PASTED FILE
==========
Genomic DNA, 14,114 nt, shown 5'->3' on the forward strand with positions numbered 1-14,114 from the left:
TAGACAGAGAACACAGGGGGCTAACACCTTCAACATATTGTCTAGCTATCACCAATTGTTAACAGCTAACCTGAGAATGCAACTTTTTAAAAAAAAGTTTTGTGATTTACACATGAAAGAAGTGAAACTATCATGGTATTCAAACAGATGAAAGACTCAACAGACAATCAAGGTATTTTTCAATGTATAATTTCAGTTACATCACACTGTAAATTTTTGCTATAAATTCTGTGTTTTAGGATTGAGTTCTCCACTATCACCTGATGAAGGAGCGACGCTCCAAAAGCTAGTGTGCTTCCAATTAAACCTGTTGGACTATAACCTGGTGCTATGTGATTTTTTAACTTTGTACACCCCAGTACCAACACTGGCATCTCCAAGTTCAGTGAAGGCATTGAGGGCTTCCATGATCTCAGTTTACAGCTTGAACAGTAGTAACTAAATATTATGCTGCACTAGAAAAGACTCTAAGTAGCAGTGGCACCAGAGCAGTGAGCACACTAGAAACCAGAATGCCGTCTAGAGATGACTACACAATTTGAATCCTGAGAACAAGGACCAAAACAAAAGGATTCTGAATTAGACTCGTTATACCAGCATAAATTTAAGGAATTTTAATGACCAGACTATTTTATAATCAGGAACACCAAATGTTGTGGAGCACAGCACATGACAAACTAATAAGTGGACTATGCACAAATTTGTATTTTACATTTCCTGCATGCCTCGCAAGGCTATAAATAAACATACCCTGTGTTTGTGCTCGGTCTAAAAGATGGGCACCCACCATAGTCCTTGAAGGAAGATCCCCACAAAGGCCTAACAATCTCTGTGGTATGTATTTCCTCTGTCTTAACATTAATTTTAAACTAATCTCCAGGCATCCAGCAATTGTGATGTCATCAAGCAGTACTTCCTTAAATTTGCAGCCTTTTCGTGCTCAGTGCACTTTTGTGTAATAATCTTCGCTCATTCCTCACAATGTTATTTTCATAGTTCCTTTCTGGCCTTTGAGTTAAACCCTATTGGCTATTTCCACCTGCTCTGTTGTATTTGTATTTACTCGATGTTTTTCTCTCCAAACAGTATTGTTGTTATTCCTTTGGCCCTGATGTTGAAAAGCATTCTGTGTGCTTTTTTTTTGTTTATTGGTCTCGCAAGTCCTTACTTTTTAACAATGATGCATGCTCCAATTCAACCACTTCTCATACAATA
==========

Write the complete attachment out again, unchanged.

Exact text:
Genomic DNA, 14,114 nt, shown 5'->3' on the forward strand with positions numbered 1-14,114 from the left:
TAGACAGAGAACACAGGGGGCTAACACCTTCAACATATTGTCTAGCTATCACCAATTGTTAACAGCTAACCTGAGAATGCAACTTTTTAAAAAAAAGTTTTGTGATTTACACATGAAAGAAGTGAAACTATCATGGTATTCAAACAGATGAAAGACTCAACAGACAATCAAGGTATTTTTCAATGTATAATTTCAGTTACATCACACTGTAAATTTTTGCTATAAATTCTGTGTTTTAGGATTGAGTTCTCCACTATCACCTGATGAAGGAGCGACGCTCCAAAAGCTAGTGTGCTTCCAATTAAACCTGTTGGACTATAACCTGGTGCTATGTGATTTTTTAACTTTGTACACCCCAGTACCAACACTGGCATCTCCAAGTTCAGTGAAGGCATTGAGGGCTTCCATGATCTCAGTTTACAGCTTGAACAGTAGTAACTAAATATTATGCTGCACTAGAAAAGACTCTAAGTAGCAGTGGCACCAGAGCAGTGAGCACACTAGAAACCAGAATGCCGTCTAGAGATGACTACACAATTTGAATCCTGAGAACAAGGACCAAAACAAAAGGATTCTGAATTAGACTCGTTATACCAGCATAAATTTAAGGAATTTTAATGACCAGACTATTTTATAATCAGGAACACCAAATGTTGTGGAGCACAGCACATGACAAACTAATAAGTGGACTATGCACAAATTTGTATTTTACATTTCCTGCATGCCTCGCAAGGCTATAAATAAACATACCCTGTGTTTGTGCTCGGTCTAAAAGATGGGCACCCACCATAGTCCTTGAAGGAAGATCCCCACAAAGGCCTAACAATCTCTGTGGTATGTATTTCCTCTGTCTTAACATTAATTTTAAACTAATCTCCAGGCATCCAGCAATTGTGATGTCATCAAGCAGTACTTCCTTAAATTTGCAGCCTTTTCGTGCTCAGTGCACTTTTGTGTAATAATCTTCGCTCATTCCTCACAATGTTATTTTCATAGTTCCTTTCTGGCCTTTGAGTTAAACCCTATTGGCTATTTCCACCTGCTCTGTTGTATTTGTATTTACTCGATGTTTTTCTCTCCAAACAGTATTGTTGTTATTCCTTTGGCCCTGATGTTGAAAAGCATTCTGTGTGCTTTTTTTTTGTTTATTGGTCTCGCAAGTCCTTACTTTTTAACAATGATGCATGCTCCAATTCAACCACTTCTCATACAATA